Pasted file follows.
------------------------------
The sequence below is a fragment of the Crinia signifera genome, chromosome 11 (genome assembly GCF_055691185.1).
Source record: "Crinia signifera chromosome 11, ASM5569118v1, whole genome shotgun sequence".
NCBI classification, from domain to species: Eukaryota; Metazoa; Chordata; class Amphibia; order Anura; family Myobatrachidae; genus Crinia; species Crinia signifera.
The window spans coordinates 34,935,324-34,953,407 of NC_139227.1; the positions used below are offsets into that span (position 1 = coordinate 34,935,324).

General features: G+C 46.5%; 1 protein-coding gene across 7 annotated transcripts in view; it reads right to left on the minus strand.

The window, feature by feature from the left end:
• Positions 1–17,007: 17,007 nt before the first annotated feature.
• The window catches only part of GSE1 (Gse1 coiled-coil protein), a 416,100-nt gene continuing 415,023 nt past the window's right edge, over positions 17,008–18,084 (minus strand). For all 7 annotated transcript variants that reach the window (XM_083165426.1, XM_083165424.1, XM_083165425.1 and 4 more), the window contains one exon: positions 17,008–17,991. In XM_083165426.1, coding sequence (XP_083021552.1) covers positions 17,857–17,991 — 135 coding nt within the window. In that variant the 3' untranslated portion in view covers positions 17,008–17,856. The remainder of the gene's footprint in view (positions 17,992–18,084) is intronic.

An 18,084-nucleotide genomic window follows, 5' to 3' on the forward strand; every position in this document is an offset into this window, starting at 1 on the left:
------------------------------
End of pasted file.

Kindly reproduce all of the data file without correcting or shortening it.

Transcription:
The sequence below is a fragment of the Crinia signifera genome, chromosome 11 (genome assembly GCF_055691185.1).
Source record: "Crinia signifera chromosome 11, ASM5569118v1, whole genome shotgun sequence".
NCBI classification, from domain to species: Eukaryota; Metazoa; Chordata; class Amphibia; order Anura; family Myobatrachidae; genus Crinia; species Crinia signifera.
The window spans coordinates 34,935,324-34,953,407 of NC_139227.1; the positions used below are offsets into that span (position 1 = coordinate 34,935,324).

General features: G+C 46.5%; 1 protein-coding gene across 7 annotated transcripts in view; it reads right to left on the minus strand.

The window, feature by feature from the left end:
• Positions 1–17,007: 17,007 nt before the first annotated feature.
• The window catches only part of GSE1 (Gse1 coiled-coil protein), a 416,100-nt gene continuing 415,023 nt past the window's right edge, over positions 17,008–18,084 (minus strand). For all 7 annotated transcript variants that reach the window (XM_083165426.1, XM_083165424.1, XM_083165425.1 and 4 more), the window contains one exon: positions 17,008–17,991. In XM_083165426.1, coding sequence (XP_083021552.1) covers positions 17,857–17,991 — 135 coding nt within the window. In that variant the 3' untranslated portion in view covers positions 17,008–17,856. The remainder of the gene's footprint in view (positions 17,992–18,084) is intronic.

An 18,084-nucleotide genomic window follows, 5' to 3' on the forward strand; every position in this document is an offset into this window, starting at 1 on the left: